Mickey and the Bear
by writer/director Annabelle Attanasio
My dad calls writing a voyage of self-discovery.
When I was asked to write a letter about the making of Mickey and the Bear, I asked his advice with how to focus it. He posed a question to me—“What was it in retrospect that you needed to say, or to work out for yourself?” “So look backwards and reflect?” I asked. He replied: “I don’t know for the letter. For life.”
I wrote Mickey and the Bear when I was 21. My parents had split up a year prior. I had spent the better part of my teenage years straining to keep their marriage afloat; to try to fix both their respective and collective unhappiness; to parent my younger siblings. A couple months after I left home, it all collapsed. I felt tremendous guilt that I’d failed them, and rage that they didn’t try harder to keep our family together. The script emerged from the question—what is the line between familial obligation and personal fulfillment?
The research and context of Montana life allowed me to separate myself from the script and craft a story that felt more universal. The social issues of the film grew more important—the lousy care the VA provides vets as they reacclimate; the way our patriarchal world silences young women by boxing them into roles of daughter, wife, and mother; the inextricable link between capitalism, veterans, and the opioid epidemic.
Of course, as filmmakers, we all want things to happen more quickly—but I genuinely feel that each extra stretch of time helped me to grow closer to the story and to heal from my own experiences. The screenplay started as an outlet for unbridled teenage emotion. But over the course of five years (including editing), it grew layered with the restraint and laconic tone of the great American family dramas of the 1970s I hoped to emulate—particularly Paper Moon and Ordinary People, both by the late Alvin Sargent.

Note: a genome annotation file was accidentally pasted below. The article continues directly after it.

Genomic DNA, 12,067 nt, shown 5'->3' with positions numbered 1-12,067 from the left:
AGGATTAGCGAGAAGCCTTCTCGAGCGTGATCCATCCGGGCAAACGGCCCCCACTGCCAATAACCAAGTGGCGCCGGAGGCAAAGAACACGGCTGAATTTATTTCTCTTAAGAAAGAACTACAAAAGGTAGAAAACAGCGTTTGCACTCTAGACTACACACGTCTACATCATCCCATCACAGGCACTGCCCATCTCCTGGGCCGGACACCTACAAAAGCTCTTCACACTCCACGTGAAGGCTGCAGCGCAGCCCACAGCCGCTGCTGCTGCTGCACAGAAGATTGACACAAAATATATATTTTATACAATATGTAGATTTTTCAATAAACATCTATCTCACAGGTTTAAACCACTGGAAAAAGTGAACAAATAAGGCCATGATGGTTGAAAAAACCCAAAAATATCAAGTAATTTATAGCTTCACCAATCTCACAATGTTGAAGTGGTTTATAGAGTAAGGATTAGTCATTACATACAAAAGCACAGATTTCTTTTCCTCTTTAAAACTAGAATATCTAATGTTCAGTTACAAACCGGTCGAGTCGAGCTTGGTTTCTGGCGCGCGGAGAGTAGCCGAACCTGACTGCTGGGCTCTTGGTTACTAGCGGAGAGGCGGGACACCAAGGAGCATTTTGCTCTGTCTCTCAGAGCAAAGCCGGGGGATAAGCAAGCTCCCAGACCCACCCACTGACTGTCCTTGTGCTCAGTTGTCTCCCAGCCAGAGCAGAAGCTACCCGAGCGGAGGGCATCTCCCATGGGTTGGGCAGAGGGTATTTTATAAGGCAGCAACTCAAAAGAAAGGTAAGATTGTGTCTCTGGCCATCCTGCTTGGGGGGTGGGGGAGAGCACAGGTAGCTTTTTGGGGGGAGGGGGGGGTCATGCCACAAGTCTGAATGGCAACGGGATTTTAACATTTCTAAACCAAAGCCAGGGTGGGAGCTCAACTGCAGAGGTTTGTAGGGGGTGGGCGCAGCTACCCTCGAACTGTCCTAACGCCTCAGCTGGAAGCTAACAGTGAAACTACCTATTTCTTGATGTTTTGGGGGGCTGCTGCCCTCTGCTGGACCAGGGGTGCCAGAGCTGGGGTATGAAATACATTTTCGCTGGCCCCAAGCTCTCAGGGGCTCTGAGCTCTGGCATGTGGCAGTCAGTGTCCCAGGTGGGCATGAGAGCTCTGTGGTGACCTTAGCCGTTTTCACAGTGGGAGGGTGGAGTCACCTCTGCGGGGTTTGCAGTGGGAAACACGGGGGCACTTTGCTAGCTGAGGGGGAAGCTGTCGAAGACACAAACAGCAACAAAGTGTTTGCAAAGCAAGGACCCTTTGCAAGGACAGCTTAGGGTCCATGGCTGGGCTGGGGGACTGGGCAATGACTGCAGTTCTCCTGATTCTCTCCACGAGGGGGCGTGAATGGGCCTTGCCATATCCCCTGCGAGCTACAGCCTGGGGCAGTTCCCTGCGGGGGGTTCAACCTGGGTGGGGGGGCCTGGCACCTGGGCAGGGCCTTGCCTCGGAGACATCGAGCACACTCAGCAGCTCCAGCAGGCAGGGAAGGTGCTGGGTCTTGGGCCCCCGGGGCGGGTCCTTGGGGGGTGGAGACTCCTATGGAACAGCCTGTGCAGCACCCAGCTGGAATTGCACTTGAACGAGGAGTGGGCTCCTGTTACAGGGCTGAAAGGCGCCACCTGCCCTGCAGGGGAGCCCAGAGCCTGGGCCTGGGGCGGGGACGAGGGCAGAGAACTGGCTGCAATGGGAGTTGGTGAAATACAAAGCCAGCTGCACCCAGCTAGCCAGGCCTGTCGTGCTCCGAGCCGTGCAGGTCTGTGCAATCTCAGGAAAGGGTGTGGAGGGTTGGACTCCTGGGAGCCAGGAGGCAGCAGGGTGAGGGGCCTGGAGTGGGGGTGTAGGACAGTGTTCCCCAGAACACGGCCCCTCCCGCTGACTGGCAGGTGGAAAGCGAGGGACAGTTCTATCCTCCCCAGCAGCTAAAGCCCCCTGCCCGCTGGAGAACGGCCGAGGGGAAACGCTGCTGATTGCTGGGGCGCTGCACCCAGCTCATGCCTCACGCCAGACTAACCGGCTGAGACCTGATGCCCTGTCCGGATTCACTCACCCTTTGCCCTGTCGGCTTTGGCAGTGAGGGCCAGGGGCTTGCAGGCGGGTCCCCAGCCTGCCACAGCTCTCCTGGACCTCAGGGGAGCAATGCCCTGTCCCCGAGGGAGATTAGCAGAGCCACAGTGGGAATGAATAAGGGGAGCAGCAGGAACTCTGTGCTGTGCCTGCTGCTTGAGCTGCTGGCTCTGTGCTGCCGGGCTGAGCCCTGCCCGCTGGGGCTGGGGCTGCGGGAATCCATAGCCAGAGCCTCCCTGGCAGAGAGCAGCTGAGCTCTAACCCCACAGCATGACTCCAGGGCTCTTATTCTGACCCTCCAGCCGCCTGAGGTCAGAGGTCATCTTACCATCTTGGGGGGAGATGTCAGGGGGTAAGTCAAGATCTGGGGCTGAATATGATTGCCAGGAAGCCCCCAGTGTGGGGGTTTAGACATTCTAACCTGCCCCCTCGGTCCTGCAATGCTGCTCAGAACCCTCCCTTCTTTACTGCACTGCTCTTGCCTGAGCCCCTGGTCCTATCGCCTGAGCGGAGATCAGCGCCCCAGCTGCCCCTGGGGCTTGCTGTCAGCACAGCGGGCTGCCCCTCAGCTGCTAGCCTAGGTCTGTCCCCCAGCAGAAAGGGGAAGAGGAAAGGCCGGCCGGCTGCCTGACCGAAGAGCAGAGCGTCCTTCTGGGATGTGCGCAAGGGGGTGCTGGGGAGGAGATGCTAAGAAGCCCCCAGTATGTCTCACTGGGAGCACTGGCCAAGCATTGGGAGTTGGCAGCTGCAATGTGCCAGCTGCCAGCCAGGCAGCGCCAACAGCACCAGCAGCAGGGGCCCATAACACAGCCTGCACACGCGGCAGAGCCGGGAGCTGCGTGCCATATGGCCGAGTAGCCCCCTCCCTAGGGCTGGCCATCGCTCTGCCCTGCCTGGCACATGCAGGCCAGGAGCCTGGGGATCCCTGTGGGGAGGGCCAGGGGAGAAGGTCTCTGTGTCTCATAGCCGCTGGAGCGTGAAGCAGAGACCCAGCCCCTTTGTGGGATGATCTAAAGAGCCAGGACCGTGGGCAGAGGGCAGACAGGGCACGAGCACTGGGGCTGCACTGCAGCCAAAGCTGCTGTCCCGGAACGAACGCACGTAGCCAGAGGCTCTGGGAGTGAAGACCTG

But perhaps the most salient shift that came during the course of writing this script took place in my relationship to my dad. We’ll talk on the phone most mornings while he walks the dogs. The conversation always turns to writing—whether it be a movie one of us saw, a book or play one of us read, or how we’re feeling about our current projects. We share such affection for the craft of writing, and the discussion of great writing has become our love language of sorts. He turns 60 this week, the week my film premieres in New York. I can’t help but feel so profoundly lucky to have discovered this point of connection with him at this juncture in both our lives.
The film is dedicated to him.